As you can see, Jesus Christ is not tame. And He could not tolerate religious pretense and games . . . not back in His day, and not now, either. At the beginning of the chapter when He was addressing his disciples and the crowd, He stated that “the religion scholars and Pharisees are competent teachers in God’s Law. You won’t go wrong in following their teachings on Moses. But be careful about following them. They talk a good line, but they don’t live it. They don’t take it into their hearts and live it out in their behavior. It’s all spit-and-polish veneer” (Matt. 23:2-3). The religion scholars and Pharisees were competent teachers, but “they don’t take it into their hearts and live it out in their behavior.” In other words, they didn’t walk the talk; they didn’t practice what they preached, but they expected those listening to them to follow what they said. And Jesus said, “be careful about following them.”
Fast forward 2000 years later . . . does any of this sound familiar? Scandals have rocked the evangelical world in the past century right up through today. Here’s a lengthy list on Wikipedia.com that have rocked our world in recent years just to name a few (well, more than a few). Times haven’t changed much since Jesus gave His advice to be careful about following after folks who don’t walk the talk, who don’t practice what they preach. Yet many follow after these folks like moths to a light.
Spiritual discernment is in short supply today. And a lot of it has to do with the fact that we don’t take time to read and study the Bible for ourselves and instead we depend on pastors or teachers to give us everything we think we need. Of course, not all pastors or teachers fall into the category that Jesus described in Matthew 23, but if you don’t develop your own relationship with Jesus Christ and get to know Him personally through prayer and Bible study, you’ll start worshiping at an altar other than His, and that’s idolatry.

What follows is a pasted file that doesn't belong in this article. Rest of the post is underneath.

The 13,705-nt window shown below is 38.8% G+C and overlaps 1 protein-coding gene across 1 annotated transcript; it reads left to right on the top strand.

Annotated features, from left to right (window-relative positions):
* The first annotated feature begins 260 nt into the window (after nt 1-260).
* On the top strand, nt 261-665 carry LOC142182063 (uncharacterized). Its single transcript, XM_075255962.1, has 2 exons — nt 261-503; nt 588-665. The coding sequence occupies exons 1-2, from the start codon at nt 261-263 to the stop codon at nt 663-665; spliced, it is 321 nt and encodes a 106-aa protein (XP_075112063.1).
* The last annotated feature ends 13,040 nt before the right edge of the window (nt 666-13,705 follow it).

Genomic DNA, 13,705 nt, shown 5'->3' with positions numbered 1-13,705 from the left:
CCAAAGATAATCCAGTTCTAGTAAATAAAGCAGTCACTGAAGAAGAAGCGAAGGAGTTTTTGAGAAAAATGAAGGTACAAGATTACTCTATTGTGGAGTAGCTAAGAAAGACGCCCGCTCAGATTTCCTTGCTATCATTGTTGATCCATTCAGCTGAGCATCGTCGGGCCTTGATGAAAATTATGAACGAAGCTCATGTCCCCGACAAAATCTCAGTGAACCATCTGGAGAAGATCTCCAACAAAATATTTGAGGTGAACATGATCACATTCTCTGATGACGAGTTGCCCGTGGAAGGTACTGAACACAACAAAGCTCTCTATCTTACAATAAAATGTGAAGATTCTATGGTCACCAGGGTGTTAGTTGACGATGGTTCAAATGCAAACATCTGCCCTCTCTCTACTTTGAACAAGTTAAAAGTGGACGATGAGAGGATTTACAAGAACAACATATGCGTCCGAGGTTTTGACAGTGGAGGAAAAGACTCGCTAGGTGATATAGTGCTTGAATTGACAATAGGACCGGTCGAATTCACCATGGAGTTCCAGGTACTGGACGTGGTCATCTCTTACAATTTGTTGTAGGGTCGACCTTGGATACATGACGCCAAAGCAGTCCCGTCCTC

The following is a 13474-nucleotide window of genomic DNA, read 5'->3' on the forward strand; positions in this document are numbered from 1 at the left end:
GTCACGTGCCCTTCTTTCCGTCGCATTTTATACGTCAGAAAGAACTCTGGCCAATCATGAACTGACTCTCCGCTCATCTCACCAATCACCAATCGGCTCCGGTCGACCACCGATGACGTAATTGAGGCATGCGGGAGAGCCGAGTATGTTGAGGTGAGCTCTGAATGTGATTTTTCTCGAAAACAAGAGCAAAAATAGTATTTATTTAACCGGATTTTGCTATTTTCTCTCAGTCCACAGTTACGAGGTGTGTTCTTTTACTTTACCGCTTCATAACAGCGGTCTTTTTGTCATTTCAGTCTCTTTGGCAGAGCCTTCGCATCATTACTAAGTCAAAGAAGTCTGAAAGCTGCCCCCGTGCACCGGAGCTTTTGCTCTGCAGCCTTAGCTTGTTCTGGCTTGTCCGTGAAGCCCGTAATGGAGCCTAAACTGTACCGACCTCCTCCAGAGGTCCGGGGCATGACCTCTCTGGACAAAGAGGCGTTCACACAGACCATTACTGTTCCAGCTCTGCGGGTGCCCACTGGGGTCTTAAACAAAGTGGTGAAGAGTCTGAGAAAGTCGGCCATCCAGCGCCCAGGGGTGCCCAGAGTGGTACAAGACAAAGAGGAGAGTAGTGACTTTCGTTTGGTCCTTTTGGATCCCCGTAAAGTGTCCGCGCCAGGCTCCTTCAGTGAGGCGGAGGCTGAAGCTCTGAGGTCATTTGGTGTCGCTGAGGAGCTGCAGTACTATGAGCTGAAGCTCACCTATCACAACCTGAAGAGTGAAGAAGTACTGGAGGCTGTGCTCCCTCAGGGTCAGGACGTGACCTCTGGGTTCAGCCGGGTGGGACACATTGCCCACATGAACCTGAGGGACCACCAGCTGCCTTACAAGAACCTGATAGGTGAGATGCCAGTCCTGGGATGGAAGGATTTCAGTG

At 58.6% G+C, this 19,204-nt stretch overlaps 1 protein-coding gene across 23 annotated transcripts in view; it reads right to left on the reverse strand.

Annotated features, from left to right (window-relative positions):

In Matt. 23:8-12 Jesus said, “Don’t let people do that to you, put you on a pedestal like that. You all have a single Teacher, and you are all classmates. Don’t set people up as experts over your life, letting them tell you what to do. Save that authority for God; let him tell you what to do. No one else should carry the title of ‘Father’; you have only one Father, and he’s in heaven. And don’t let people maneuver you into taking charge of them. There is only one Life-Leader for you and them—Christ.
“Do you want to stand out? Then step down. Be a servant. If you puff yourself up, you’ll get the wind knocked out of you. But if you’re content to simply be yourself, your life will count for plenty.”
Whether you’re a religious leader or a person sitting in the pews, don’t draw attention to yourself. Walk the talk, practice what you preach, and take a back seat. Be a servant, and don’t follow the crowd or worship at the altar of anyone other than Jesus Christ.
Jesus gave us His warning for good reason . . . .
Are we listening?
YouTube Video: “Takin’ It To The Streets,” Michael McDonald & the Doobie Brothers: